No Name created a brand without being one. In a market with multiple private label brands, No Name carved a space for itself
It was a difficult time for the Canadian economy in the 1970s. With such significant inflation, consumers were forced to spend a larger portion of their income on essentials like food than they had been in previous years. Then Canadians spent 21% of their income on food. Today, that is somewhere around 10%.
Dave Nichol, a consultant from McKinsey & Co., was sent to Loblaws as a result of a rapidly deteriorating scenario. After a few years, he was hired to lead operations. Initially, Nichol managed the business as usual, but he soon became dissatisfied with the outcomes. As a result, he turned to European merchants, particularly Marks & Spencer in England.
Marks & Spencer was known for offering high quality, British-made apparel and household goods. The majority of these items were under the “St Michael” private label. They were able to engage directly with manufacturers to develop superior quality items at a reduced cost to consumers as a result of this arrangement. At the time the cautious corporation had yet to grow outside of Great Britain. Nichol also looked at French and German grocery companies that developed their own generic brands in the 1970s, but his emphasis on quality came from the English.
The No Name Range
Nichol and Loblaws introduced the 16-product line of No Name brand items in 1978, which included coffee, staples, laundry detergent etc. Along with it, the first No Frills store was opened in Toronto
In addition to national brand-name pricing, customers could choose from the lowest priced generic pricing range or the most affordable store-brand pricing range. The launch of the brand and its steep discounts were widely covered by the media. As a result, Loblaws was able to gain ground over competitors like Dominion, who were also focusing on their own range. Incidentally, No Name beat Dominion by 24 hours for the launch.
The No Name look is a distinctive yellow packaging and concise, black-on-black Helvetica typography. Don Watt, a famed Canadian graphic designer, was engaged by Galen Weston Sr. in 1973 to resuscitate Loblaw, which was floundering at the time. No Name’s look was created by him.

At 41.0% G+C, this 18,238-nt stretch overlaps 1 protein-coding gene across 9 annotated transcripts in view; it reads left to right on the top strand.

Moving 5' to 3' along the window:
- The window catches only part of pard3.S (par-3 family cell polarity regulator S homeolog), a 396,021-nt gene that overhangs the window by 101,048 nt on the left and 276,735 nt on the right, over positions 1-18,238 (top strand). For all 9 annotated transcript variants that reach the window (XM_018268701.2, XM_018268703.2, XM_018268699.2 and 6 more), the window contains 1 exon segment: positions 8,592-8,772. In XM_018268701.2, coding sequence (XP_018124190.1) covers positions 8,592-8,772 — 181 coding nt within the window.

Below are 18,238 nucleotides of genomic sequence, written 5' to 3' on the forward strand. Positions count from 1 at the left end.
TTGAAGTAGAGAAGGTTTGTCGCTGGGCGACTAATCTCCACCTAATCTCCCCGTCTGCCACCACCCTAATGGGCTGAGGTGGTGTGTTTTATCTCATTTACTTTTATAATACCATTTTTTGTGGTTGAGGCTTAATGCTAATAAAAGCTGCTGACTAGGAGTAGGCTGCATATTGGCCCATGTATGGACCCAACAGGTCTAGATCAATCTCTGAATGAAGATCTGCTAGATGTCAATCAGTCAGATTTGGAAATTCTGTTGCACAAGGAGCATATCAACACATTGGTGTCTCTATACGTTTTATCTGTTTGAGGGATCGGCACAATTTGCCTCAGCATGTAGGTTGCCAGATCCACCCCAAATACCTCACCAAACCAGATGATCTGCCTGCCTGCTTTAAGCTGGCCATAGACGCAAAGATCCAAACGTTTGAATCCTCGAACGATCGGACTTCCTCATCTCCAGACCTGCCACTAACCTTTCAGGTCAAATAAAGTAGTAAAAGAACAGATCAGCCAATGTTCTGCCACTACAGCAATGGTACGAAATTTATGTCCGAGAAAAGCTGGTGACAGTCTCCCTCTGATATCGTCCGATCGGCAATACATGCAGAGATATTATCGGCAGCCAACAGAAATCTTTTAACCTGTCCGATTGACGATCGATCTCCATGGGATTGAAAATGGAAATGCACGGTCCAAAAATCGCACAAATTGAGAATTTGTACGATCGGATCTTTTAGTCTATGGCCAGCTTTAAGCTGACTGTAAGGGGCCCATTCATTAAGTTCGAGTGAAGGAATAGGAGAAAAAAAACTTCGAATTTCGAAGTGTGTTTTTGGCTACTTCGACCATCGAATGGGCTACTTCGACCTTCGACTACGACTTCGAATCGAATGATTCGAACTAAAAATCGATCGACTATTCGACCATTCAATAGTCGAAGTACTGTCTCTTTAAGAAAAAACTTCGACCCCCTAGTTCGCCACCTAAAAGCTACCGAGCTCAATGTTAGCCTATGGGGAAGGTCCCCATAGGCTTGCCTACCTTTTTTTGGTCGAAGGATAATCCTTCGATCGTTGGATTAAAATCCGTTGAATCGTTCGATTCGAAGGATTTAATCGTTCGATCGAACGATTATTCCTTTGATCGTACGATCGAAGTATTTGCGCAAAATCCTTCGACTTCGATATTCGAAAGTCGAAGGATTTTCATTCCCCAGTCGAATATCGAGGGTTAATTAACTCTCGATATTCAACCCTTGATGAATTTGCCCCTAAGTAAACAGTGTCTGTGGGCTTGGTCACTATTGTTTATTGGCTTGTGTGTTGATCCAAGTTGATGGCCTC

Beer is beer.
Cola is cola.
Fabric Cleaner is Fabric Cleaner.
Chilli Sauce is Chilli Sauce
Ketchup is…….Got the idea?.
Also, the typeface does not change. Along with the very specific brandless names, the packaging doesn’t change colour.
The brand is not a brand, but it is one with a dash of humour
All private label brands package & communicate in a certain way that is similar. While No Name is also similar, it zagged when others zigged. They removed all the fancy stuff and left themselves threadbare.
There is more
The website says “website”.
The Twitter page says “Twitter page”.
This “anti-brand” approach has given the brand cult-like status.
The product portfolio has grown from 16 to 2,900 items since 1978. On Twitter, a simple photo of biscuits receives 6,000 likes. Special merchandise is demanded by customers and gets sold out immediately
What is so different with No Name?
- Zig when others Zag – the crux of a brand is to being different and occupying a space which is not occupied by other. No Name does it by its sheer starkness
- Kept it simple – There is a lot of beauty in simplicity. And keeping it simple is very tough. No Name has removed all the pizzaz associated with brands. But therein lies the strength of the brand. It has removed all unnecessary accrouments.
- Keep it consistent – The brand has been consistent over the years – packaging, communication, aesthetics etc. Being consistent over such a long period is indeed a big challenge. Consistent tone, Consistent aesthetics. Consistent messaging.